In a seminal and much-cited article on the subject of lead-ership, Lewin, Lippitt, and White (1939) coined the term demo-cratic-style leadership to refer to a method of managing that involved give and take between leaders, or managers, and the people whose jobs they were guiding. Later identified with group leadership, democratic leadership was valorized vis-a-vis auto-cratic leadership on one side and laissez-faire leadership on the other.
One may readily infer the bias in favor of democratic leadership style from the mere naming of the other style terms. The autocratic style of leadership has been linked to the so-called scientific management methods envisioned by Frederick Taylor, who in the early part of the 20th century was influen-tial in devising a strategy of workplace behavior meant to elim-inate uncertainty and chaos in the workplace. The problem was that managers tended to leave employees out of the policy-imple-mentation equation.
Supposedly, scientific management would eliminate the adversary relationship between labor and manage-ment. Instead, “science, the impartial arbiter, would decide” (Kanigel, 1996, p. 45). Yet “science” inevitably meant top-down, hierarchical management practices: “Taylor’s experts and engineers did the thinking, while you were consigned to mindless doing” (Kanigel, 1996, p. 51). Laissez-faire leadership, as the term implies, fully em-powers the group members.
The actual leader recedes, but the group is responsible for its decisions. One trouble with that style is that the leader also withdraws as a resource, unless the group specifically asks for help, and intragroup rivalries and compe-tition can develop that can limit group effectiveness (Lewin, Lippitt, & White, 1939). There may be no shared vision about the group’s objective. One may also infer the potential for the tyranny of the majority, a term attributed to Tocque-ville in his 1839 book Democracy in America.
That idea also sur-faces in democratic-style management, but a leader changes the anarchic process by guiding the group away from internal power plays and toward unified group objectives. After World War II, influential management philosophy shifted toward ideas of democratic-style leadership with the work of W. Edwards Deming, whose famous Fourteen Points of man-agement included calls for management, not labor, to assume re-sponsibility for quality and for managers to act as leaders who clearly articulated work objectives and supported labor in im-plementing them (Walton, 1986).
Yet Deming’s management ideas were more wide-ranging than leadership per se, and the style associated with group dynamics is the focus of this research. Democratic-style leadership is consistent with management theory that views workers, or members of the leader’s group, as resources rather than as drains or something to be coped with or otherwise got over. Even where some hierarchical struc-tures are in place, communication processes are meant to travel up, down, and laterally within an organization, and management practice diffuses decision-making events “throughout the organization.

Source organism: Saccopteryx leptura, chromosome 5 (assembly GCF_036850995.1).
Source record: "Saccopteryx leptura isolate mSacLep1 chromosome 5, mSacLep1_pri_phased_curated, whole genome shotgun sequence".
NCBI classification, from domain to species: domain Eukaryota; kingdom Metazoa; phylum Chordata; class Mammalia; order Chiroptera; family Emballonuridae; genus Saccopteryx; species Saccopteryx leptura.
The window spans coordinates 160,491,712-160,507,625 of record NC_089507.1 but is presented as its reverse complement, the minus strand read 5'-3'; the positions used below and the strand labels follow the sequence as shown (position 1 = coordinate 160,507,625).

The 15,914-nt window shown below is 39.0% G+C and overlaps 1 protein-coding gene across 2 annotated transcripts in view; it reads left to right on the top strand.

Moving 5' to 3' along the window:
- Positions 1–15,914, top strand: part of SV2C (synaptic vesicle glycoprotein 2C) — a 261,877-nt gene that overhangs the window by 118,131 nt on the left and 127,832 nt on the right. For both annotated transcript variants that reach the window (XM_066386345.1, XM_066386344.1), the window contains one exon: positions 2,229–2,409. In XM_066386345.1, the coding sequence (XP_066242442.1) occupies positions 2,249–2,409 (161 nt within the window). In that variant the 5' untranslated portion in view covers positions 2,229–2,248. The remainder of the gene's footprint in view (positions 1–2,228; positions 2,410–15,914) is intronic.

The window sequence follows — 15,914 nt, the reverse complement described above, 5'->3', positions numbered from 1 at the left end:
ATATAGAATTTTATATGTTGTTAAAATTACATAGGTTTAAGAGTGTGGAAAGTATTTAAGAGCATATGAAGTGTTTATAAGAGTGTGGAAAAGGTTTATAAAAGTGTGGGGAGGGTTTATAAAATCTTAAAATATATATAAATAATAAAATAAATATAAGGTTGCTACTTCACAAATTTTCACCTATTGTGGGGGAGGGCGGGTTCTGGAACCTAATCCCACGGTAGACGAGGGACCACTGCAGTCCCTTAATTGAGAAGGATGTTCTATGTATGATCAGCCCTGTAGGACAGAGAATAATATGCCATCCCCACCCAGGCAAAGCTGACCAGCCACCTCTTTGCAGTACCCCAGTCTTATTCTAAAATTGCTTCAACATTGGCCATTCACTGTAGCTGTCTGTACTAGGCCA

Even important decisions involve input from employees at all levels” (Hamiton & Parker, 2001, p. 58). The democratizing influence of such practice implies that communication will be interactive, not simply a matter of transmission of messages (commands) from managers to employees. The implication, too, is that such communication must take place in an environment of openness, honesty, and shared confi-dence (Hamilton & Parker, 2001, p. 58), which tends to yield cooperation and productivity.
Because enterprise activity is necessarily collaborative, communication effectiveness is of paramount concern. Openness for leaders involves disclosure (sharing) of information with subordinates plus the reception or feedback from them. The authors of the best-selling One Minute Manager valorize simple, direct, and honest explanation of what is expected by management of workers, together with regular follow-up and evaluation of performance, and a commitment on the part of management to both people and results (Blanchard & Johnson, 1981, p. 8).
That is, the more a manager facilitates subordinates’ work (p. 19), the more likely the workers as members of the leader’s group are to be productive and to produce high-quality work. Leadership that focuses on facilitating rather than defining the details or methods of the work of employees starts with making clear “what our responsibilities are and what we are being held accountable for” (p. 27). Realism about goals feeds realistic work habits and attention to achievement of those goals.
As leaders, managers must both permit and enable disclosure and/or feedback by group members in an environment of psycholo-gical safety (Hamilton & Parker, 2001), which is also a hallmark of democratic systems. Equally, managers must be alert to non-verbal as well as verbal cues that may supply information about a group’s performance and attitude. Hamilton and Parker give the (nonverbal) example of the prestige attached to corner offices as having the potential to affect the quality of workplace morale.
Time management, too, sends messages about the kind of equality associated with democracy: Being late for meetings may stigmatize employees (Hamilton & Parker, 2001, p. 160) but send the message that some people (for example, managers) who are late when others (for example, secretaries) are on time are en-titled to be so. To be effective, democratic styles of leader-ship lead by example, with leaders asking nothing of subordi-nates that they are not equipped to do themselves.
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